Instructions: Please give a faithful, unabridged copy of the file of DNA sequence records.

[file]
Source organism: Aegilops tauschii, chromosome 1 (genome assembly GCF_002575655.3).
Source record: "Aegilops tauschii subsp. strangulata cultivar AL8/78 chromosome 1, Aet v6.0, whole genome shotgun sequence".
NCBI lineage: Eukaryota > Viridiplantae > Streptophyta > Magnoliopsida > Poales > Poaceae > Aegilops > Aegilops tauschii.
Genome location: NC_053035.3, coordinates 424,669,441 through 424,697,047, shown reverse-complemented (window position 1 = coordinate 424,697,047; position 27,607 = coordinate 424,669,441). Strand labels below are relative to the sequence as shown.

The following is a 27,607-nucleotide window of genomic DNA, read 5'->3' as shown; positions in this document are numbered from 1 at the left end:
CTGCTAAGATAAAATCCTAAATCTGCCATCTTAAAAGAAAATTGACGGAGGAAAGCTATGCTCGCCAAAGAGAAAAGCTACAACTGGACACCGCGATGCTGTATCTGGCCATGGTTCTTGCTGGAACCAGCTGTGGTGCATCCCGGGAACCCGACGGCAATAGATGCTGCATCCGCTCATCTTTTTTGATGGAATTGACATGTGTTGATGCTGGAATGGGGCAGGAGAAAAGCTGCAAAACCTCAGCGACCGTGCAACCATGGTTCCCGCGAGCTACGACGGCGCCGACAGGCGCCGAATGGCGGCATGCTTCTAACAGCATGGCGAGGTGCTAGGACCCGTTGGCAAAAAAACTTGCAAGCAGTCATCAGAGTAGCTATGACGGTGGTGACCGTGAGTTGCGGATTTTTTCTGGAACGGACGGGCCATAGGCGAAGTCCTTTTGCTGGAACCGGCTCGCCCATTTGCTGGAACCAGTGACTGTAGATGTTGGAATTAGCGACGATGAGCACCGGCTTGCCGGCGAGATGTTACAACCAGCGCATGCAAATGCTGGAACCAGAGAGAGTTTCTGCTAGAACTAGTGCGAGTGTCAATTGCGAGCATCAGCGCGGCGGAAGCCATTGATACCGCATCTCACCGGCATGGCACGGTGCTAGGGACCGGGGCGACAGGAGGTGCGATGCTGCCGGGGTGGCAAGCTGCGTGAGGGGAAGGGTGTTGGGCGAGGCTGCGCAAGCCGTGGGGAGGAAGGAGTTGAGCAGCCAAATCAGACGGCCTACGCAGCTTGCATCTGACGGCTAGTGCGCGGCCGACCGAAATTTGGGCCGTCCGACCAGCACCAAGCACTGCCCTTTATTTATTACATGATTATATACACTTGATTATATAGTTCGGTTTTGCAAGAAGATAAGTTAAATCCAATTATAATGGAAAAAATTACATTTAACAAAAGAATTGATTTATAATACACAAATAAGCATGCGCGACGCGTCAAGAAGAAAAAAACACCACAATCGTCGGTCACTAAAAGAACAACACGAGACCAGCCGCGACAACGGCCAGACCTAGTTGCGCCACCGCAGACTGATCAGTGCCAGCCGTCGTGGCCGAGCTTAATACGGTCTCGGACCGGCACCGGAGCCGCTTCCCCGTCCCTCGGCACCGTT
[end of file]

Source organism: Aegilops tauschii, chromosome 1 (genome assembly GCF_002575655.3).
Source record: "Aegilops tauschii subsp. strangulata cultivar AL8/78 chromosome 1, Aet v6.0, whole genome shotgun sequence".
NCBI lineage: Eukaryota > Viridiplantae > Streptophyta > Magnoliopsida > Poales > Poaceae > Aegilops > Aegilops tauschii.
Genome location: NC_053035.3, coordinates 424,669,441 through 424,697,047, shown reverse-complemented (window position 1 = coordinate 424,697,047; position 27,607 = coordinate 424,669,441). Strand labels below are relative to the sequence as shown.

The following is a 27,607-nucleotide window of genomic DNA, read 5'->3' as shown; positions in this document are numbered from 1 at the left end:
CTGCTAAGATAAAATCCTAAATCTGCCATCTTAAAAGAAAATTGACGGAGGAAAGCTATGCTCGCCAAAGAGAAAAGCTACAACTGGACACCGCGATGCTGTATCTGGCCATGGTTCTTGCTGGAACCAGCTGTGGTGCATCCCGGGAACCCGACGGCAATAGATGCTGCATCCGCTCATCTTTTTTGATGGAATTGACATGTGTTGATGCTGGAATGGGGCAGGAGAAAAGCTGCAAAACCTCAGCGACCGTGCAACCATGGTTCCCGCGAGCTACGACGGCGCCGACAGGCGCCGAATGGCGGCATGCTTCTAACAGCATGGCGAGGTGCTAGGACCCGTTGGCAAAAAAACTTGCAAGCAGTCATCAGAGTAGCTATGACGGTGGTGACCGTGAGTTGCGGATTTTTTCTGGAACGGACGGGCCATAGGCGAAGTCCTTTTGCTGGAACCGGCTCGCCCATTTGCTGGAACCAGTGACTGTAGATGTTGGAATTAGCGACGATGAGCACCGGCTTGCCGGCGAGATGTTACAACCAGCGCATGCAAATGCTGGAACCAGAGAGAGTTTCTGCTAGAACTAGTGCGAGTGTCAATTGCGAGCATCAGCGCGGCGGAAGCCATTGATACCGCATCTCACCGGCATGGCACGGTGCTAGGGACCGGGGCGACAGGAGGTGCGATGCTGCCGGGGTGGCAAGCTGCGTGAGGGGAAGGGTGTTGGGCGAGGCTGCGCAAGCCGTGGGGAGGAAGGAGTTGAGCAGCCAAATCAGACGGCCTACGCAGCTTGCATCTGACGGCTAGTGCGCGGCCGACCGAAATTTGGGCCGTCCGACCAGCACCAAGCACTGCCCTTTATTTATTACATGATTATATACACTTGATTATATAGTTCGGTTTTGCAAGAAGATAAGTTAAATCCAATTATAATGGAAAAAATTACATTTAACAAAAGAATTGATTTATAATACACAAATAAGCATGCGCGACGCGTCAAGAAGAAAAAAACACCACAATCGTCGGTCACTAAAAGAACAACACGAGACCAGCCGCGACAACGGCCAGACCTAGTTGCGCCACCGCAGACTGATCAGTGCCAGCCGTCGTGGCCGAGCTTAATACGGTCTCGGACCGGCACCGGAGCCGCTTCCCCGTCCCTCGGCACCGTT